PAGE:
The Last Mughal,

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History written by Britons has not been kind to Bahadur Shah II, even though he was the last of the Mughal emperors of India, a descendant of both Genghis Khan and Timur the Great (Marlowe’s Tamburlaine), among others who are much better remembered. He has rarely rated more than a paragraph or two, sometimes only one sentence, and as often as not has been referred to merely as the King of Delhi – which is rather like describing the Pope as the Bishop of Rome in order to diminish him.

The last emperor was also known to his familiars as Zafar – the pen name he used when writing poetry – a word which means “victory” and which could scarcely have been less appropriate, given that it was attached to one of history’s great losers. For he died five years after the mutiny, in faraway Burma, a frail 87-year-old who was spoon-fed on broth by the handful of family and retainers he had been allowed to take with him into exile. He had been banished not so much for what he did during the mutiny as for what he represented to the mutineers – Hindus as well as Muslims – who regarded him as the touchstone of an old and deeply rooted way of life which the Victorian Evangelicals, who dominated the making and execution of British policy, were determined to replace with the prejudices and habits of muscular Christianity. To them it was vital that Zafar should be put down, precisely because, having a Hindu mother, he appealed to both sides of India’s own great religious division.

Delhi, however, was a profoundly Muslim city at this time, unlike Lucknow, Calcutta and other centres that had found certain western habits attractive and were beginning to evolve into multicultural cities. The capital was therefore regarded with particular enmity by people such as the Rev Midgeley John Jennings, who wrote: “Within its walls, the pride of life, the lust of the eye and all the lusts of the flesh have reigned and revelled to the full, and all the glories of the Kingdoms of this portion of the earth have passed from one wicked possessor to another.” As Dalrymple depressingly notes, such caricatures are still circulating in the western anathemas of Islamic societies today. No longer were Britain’s Indian policies in the 1850s conducted by the likes of Warren Hastings and William Jones, who understood and respected Indian values and traditions. Instead, “this steady crescendo of insensitivity” on the part of people like Jennings and their governing superiors was directly responsible for the mutiny: the gaffe (and it was no more than that) of the greased cartridges was simply the last straw for the already resentful sepoys who mutinied. If the army had followed its instructions – that goat or mutton fat would not offend the religious susceptibilities of either Hindu or Muslim soldiers, but that on no account must either beef or pork fat be used – there would have been no problem.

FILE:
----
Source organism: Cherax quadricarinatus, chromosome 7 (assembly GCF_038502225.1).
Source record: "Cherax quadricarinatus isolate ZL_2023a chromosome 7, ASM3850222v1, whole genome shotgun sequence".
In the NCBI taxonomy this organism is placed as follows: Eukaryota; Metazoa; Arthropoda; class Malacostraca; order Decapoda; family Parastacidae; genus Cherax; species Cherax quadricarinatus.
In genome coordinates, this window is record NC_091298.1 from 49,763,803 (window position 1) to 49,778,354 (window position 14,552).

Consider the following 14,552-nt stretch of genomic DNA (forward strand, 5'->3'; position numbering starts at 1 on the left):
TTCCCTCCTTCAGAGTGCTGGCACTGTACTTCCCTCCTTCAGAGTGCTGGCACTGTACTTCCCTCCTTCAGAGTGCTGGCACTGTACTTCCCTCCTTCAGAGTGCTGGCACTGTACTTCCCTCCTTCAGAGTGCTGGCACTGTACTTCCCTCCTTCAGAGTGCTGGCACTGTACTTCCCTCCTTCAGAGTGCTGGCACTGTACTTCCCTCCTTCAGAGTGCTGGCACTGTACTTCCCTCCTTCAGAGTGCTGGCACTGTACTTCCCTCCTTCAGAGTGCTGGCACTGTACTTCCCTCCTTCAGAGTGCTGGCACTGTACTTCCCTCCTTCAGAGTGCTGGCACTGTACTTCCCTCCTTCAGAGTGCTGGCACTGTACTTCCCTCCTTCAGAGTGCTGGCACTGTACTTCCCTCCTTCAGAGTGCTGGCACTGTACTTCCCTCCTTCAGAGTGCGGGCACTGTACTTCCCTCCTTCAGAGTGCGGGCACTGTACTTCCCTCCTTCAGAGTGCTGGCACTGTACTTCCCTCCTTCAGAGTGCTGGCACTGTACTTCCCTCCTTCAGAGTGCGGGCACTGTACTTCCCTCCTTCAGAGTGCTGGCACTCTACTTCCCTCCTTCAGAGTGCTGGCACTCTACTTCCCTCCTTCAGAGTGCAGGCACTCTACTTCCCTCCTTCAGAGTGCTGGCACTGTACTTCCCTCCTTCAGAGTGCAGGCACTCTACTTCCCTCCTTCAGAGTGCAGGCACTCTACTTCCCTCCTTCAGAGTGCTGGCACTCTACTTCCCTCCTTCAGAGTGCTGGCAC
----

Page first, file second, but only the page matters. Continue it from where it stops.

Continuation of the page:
The worst charge that could be laid against Zafar, in fact, was his indecisiveness, which plagued him in his domestic life as well as in the more hazardous area of interracial politics. His crucial mistake was to give his blessing to the sepoys, but only after they had persistently harassed him and more or less taken over his palace until he gave in to their demands. Within days, as the British residents of Delhi fled for their lives, Zafar gave his protection to 40-odd of those who had been captured when they tried to escape. Some might see this as a hedging of bets, but it was, in truth, the reflex of a lifelong ditherer; and that is not the stuff of which rebel leaders are made.

He had earlier insisted on retaining his doctor after the man had converted to Christianity, in spite of pressure from Muslim courtiers to sack him. A British surgeon who attended Zafar in his captivity said: “His countenance gave no sign of cruelty, but appeared mild.” WH Russell, the celebrated correspondent of the Times, wrote of “a dim, wandering eyed, dreamy old man with a feeble hanging nether lip and toothless gums”, who was being sick in a basin when the journalist entered his room. “I could not help thinking, as I looked at the old man, that our rulers were somewhat to blame for the crimes he had committed.”

There was savagery on all sides in 1857, while at home Lord Palmerston wanted to see Delhi deleted from the map in reprisal for what had happened there. Atrocities against the British were also committed at Kanpur, where women and children were butchered without mercy, too, which guaranteed the appalling retribution that followed when the rebellion was put down. John Nicholson, who became a cult figure among his native troops (they thought he was an incarnation of Vishnu) and his fellow countrymen, proposed “a bill for the flaying alive, impalement or burning of the murderers of the [British] women and children of Delhi”; and one of his soldiers (a Quaker, no less) habitually bayonetted sepoys while chanting Psalm 116. That’s the one that begins “I am well pleased: that the Lord hath heard the voice of my prayer”.

Dalrymple has here written an account of the Indian mutiny such as we have never had before, of the events leading up to it and of its aftermath, seen through the prism of the last emperor’s life. He has vividly described the street life of the Mughal capital in the days before the catastrophe happened, he has put his finger deftly on every crucial point in the story, which earlier historians have sometimes missed, and he has supplied some of the most informative footnotes I have ever read. On top of that, he has splendidly conveyed the sheer joy of researching a piece of history, something every true historian knows, telling of his elation at discovering in Burma’s national archives all Zafar’s prison records, stored in Acrobat PDF files – “something the British Library has so far failed to achieve”.